There's good reason to be concerned about strong criticism.
The danger is that strong criticism of the academic sort will so discredit the model that it won't survive and not be able to be a part of academia. Being a part of academia is important because if integral theory does not find some kind of institutional base in which and from which to operate it will die out. Academia is not the only institutional base there is, but it is a very important, perhaps crucial, one because the model, as presented by Wilber and most integral theorists, is, most centrally, but not exclusively, an intellectual model. If it loses epistemological legitimacy then it will fail because of the centrality of its epistemological claims. So I think the organizers of the conference Sean Esbjörn-Hargens and Mark Forman must (and are temperamentally suited to) try for this kind of legitimacy.
But I think it will fail because of the fundamental deficiencies of the model.
This is not to say that no integral theory could survive academic scrutiny. Andrew Smith's model, while not presented with the Olympian assurance of Ken Wilber (despite Wilber's occasional tentative asides), seems to be a full-fledged integral theory that substantiates itself with empirical facts: the known characteristics of physical and biological entities: atoms, molecules, cells, animals (and their social characteristics) as opposed to an organization of theories. Smith is also completely open to rational argumentation and critique. Smith's theory does seem to pass the tests that Wilber's model fails and could be, if considered by academics, an epistemologically worthwhile theory to debate. (Egon Bittner, a professor of mine during my graduate school days at Brandeis University, once asked me what I thought the purpose was of our study. I said, “To find the truth.” He said, “No, it's to become a responsible member of the debate.”)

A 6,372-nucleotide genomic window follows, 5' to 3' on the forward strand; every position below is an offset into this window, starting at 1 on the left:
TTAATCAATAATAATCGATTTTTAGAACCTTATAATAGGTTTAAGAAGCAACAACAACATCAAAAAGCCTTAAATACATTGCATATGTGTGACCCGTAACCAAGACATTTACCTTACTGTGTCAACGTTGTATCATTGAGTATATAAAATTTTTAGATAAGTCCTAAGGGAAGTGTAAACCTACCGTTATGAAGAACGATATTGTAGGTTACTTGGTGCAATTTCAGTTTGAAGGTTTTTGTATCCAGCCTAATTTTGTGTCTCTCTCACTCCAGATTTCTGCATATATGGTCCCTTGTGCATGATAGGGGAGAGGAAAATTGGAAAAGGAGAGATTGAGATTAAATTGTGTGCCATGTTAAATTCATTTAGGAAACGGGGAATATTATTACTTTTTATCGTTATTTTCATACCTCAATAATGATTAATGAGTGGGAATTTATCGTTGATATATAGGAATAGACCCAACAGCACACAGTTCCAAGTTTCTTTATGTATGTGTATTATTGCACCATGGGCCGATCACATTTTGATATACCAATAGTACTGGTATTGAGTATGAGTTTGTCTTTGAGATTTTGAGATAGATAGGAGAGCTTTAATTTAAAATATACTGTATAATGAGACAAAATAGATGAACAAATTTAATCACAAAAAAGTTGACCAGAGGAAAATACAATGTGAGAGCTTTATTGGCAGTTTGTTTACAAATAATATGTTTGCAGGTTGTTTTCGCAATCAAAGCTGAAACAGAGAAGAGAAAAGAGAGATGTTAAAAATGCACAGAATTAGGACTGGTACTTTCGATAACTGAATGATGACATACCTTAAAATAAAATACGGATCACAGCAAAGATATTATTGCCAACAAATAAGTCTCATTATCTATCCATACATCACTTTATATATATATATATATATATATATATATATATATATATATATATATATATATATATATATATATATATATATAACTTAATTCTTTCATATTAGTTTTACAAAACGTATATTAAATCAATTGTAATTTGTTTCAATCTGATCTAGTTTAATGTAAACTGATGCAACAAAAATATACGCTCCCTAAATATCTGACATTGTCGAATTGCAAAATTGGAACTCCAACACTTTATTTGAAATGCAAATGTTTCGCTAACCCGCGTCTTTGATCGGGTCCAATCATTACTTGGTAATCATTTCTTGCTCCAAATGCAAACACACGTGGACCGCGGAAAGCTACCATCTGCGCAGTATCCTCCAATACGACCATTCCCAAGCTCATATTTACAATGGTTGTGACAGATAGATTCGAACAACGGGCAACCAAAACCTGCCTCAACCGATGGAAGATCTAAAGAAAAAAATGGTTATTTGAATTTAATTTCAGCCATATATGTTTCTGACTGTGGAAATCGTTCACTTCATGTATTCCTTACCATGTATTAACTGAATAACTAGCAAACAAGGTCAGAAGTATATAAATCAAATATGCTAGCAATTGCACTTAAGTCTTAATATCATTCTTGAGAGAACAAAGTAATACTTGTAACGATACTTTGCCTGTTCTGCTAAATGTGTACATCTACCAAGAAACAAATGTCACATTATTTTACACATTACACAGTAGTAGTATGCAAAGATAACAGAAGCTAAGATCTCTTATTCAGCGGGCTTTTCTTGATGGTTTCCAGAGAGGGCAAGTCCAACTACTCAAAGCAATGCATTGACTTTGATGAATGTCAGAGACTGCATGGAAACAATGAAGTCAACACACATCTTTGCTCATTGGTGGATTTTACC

Wilberian integralists could try to institutionalize themselves outside of academia, maybe in a think tank or a foundation or an alternative learning institution, but this would be very difficult without money. It seems that there was this possibility during the dot-com bubble of the later 90s when millions were pledged to Wilber's work by dot-com or new economy entrepreneurs, but it fell apart with the collapse of that bubble. (Joe Pietromonaco has made the interesting observation that a Wilberian integral theory appeals during boom times unlike socialism, populism, nativism or fascism which benefit from bad economic times.) Without an institutional base there are no remunerative socio-economic positions for a young, up-and-coming generation of integralists to strive for and for established integralists to work from. It would have to survive as a past-timelike political and social activism in America, and we know that they do not fare well.
Without the openness to criticism that Esbjörn-Hargens and Forman are struggling to create the main way of keeping an intellectual movement alive will be lost.